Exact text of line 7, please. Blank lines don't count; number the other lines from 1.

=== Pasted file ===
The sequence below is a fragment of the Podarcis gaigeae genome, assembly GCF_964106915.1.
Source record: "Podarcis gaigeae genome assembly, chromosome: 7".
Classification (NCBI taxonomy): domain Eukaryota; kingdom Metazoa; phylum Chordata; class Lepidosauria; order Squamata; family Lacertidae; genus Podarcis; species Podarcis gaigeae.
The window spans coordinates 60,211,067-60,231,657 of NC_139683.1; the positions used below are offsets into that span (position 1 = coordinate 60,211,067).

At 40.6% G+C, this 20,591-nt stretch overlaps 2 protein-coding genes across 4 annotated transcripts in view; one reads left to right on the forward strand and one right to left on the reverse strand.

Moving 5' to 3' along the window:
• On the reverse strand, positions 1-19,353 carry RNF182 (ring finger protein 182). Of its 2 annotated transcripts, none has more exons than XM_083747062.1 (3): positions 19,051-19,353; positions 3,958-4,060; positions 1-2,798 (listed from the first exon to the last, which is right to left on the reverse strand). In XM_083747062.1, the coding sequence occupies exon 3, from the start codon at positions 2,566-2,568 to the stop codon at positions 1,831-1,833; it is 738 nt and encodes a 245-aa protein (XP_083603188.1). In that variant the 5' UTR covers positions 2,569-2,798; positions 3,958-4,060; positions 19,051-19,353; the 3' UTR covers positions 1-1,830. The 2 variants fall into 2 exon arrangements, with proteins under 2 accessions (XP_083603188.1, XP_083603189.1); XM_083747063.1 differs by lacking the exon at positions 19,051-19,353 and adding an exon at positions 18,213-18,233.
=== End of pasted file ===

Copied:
• On the reverse strand, positions 1-19,353 carry RNF182 (ring finger protein 182). Of its 2 annotated transcripts, none has more exons than XM_083747062.1 (3): positions 19,051-19,353; positions 3,958-4,060; positions 1-2,798 (listed from the first exon to the last, which is right to left on the reverse strand). In XM_083747062.1, the coding sequence occupies exon 3, from the start codon at positions 2,566-2,568 to the stop codon at positions 1,831-1,833; it is 738 nt and encodes a 245-aa protein (XP_083603188.1). In that variant the 5' UTR covers positions 2,569-2,798; positions 3,958-4,060; positions 19,051-19,353; the 3' UTR covers positions 1-1,830. The 2 variants fall into 2 exon arrangements, with proteins under 2 accessions (XP_083603188.1, XP_083603189.1); XM_083747063.1 differs by lacking the exon at positions 19,051-19,353 and adding an exon at positions 18,213-18,233.